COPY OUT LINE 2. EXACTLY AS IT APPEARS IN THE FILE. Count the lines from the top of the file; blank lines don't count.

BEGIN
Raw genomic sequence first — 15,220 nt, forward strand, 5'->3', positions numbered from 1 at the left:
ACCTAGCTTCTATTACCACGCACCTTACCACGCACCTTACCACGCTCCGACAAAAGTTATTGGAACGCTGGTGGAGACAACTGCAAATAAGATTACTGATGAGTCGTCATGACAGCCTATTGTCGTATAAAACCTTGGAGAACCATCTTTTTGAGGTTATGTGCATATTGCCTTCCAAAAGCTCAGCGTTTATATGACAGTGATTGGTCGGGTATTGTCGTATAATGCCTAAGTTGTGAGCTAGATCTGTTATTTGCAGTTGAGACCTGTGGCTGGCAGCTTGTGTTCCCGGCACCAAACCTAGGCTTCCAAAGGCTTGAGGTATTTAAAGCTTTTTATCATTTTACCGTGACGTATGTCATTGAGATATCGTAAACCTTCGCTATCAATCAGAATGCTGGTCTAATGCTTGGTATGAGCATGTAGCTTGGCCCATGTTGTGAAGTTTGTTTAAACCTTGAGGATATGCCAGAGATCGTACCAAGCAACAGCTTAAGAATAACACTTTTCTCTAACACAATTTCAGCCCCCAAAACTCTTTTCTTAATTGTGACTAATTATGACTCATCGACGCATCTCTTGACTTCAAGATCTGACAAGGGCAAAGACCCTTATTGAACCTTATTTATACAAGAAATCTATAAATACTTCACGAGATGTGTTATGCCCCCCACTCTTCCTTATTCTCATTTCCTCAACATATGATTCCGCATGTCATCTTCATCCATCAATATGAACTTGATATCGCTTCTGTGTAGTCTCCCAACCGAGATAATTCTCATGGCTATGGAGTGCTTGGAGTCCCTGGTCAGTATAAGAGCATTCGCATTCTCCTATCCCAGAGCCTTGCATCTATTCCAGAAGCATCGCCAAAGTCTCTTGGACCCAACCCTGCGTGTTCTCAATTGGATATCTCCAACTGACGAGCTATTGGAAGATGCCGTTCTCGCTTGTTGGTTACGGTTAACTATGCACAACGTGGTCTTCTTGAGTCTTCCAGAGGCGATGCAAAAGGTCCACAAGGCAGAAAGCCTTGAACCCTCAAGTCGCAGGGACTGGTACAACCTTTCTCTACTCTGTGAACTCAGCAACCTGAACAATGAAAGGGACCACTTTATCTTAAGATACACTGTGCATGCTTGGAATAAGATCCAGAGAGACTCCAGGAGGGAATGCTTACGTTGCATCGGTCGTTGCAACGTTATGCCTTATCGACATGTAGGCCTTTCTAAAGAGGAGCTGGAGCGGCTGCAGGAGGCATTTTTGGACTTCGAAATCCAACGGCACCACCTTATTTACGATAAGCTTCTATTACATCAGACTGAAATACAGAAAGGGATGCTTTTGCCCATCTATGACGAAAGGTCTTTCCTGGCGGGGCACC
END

ACCTAGCTTCTATTACCACGCACCTTACCACGCACCTTACCACGCTCCGACAAAAGTTATTGGAACGCTGGTGGAGACAACTGCAAATAAGATTACTGATGAGTCGTCATGACAGCCTATTGTCGTATAAAACCTTGGAGAACCATCTTTTTGAGGTTATGTGCATATTGCCTTCCAAAAGCTCAGCGTTTATATGACAGTGATTGGTCGGGTATTGTCGTATAATGCCTAAGTTGTGAGCTAGATCTGTTATTTGCAGTTGAGACCTGTGGCTGGCAGCTTGTGTTCCCGGCACCAAACCTAGGCTTCCAAAGGCTTGAGGTATTTAAAGCTTTTTATCATTTTACCGTGACGTATGTCATTGAGATATCGTAAACCTTCGCTATCAATCAGAATGCTGGTCTAATGCTTGGTATGAGCATGTAGCTTGGCCCATGTTGTGAAGTTTGTTTAAACCTTGAGGATATGCCAGAGATCGTACCAAGCAACAGCTTAAGAATAACACTTTTCTCTAACACAATTTCAGCCCCCAAAACTCTTTTCTTAATTGTGACTAATTATGACTCATCGACGCATCTCTTGACTTCAAGATCTGACAAGGGCAAAGACCCTTATTGAACCTTATTTATACAAGAAATCTATAAATACTTCACGAGATGTGTTATGCCCCCCACTCTTCCTTATTCTCATTTCCTCAACATATGATTCCGCATGTCATCTTCATCCATCAATATGAACTTGATATCGCTTCTGTGTAGTCTCCCAACCGAGATAATTCTCATGGCTATGGAGTGCTTGGAGTCCCTGGTCAGTATAAGAGCATTCGCATTCTCCTATCCCAGAGCCTTGCATCTATTCCAGAAGCATCGCCAAAGTCTCTTGGACCCAACCCTGCGTGTTCTCAATTGGATATCTCCAACTGACGAGCTATTGGAAGATGCCGTTCTCGCTTGTTGGTTACGGTTAACTATGCACAACGTGGTCTTCTTGAGTCTTCCAGAGGCGATGCAAAAGGTCCACAAGGCAGAAAGCCTTGAACCCTCAAGTCGCAGGGACTGGTACAACCTTTCTCTACTCTGTGAACTCAGCAACCTGAACAATGAAAGGGACCACTTTATCTTAAGATACACTGTGCATGCTTGGAATAAGATCCAGAGAGACTCCAGGAGGGAATGCTTACGTTGCATCGGTCGTTGCAACGTTATGCCTTATCGACATGTAGGCCTTTCTAAAGAGGAGCTGGAGCGGCTGCAGGAGGCATTTTTGGACTTCGAAATCCAACGGCACCACCTTATTTACGATAAGCTTCTATTACATCAGACTGAAATACAGAAAGGGATGCTTTTGCCCATCTATGACGAAAGGTCTTTCCTGGCGGGGCACC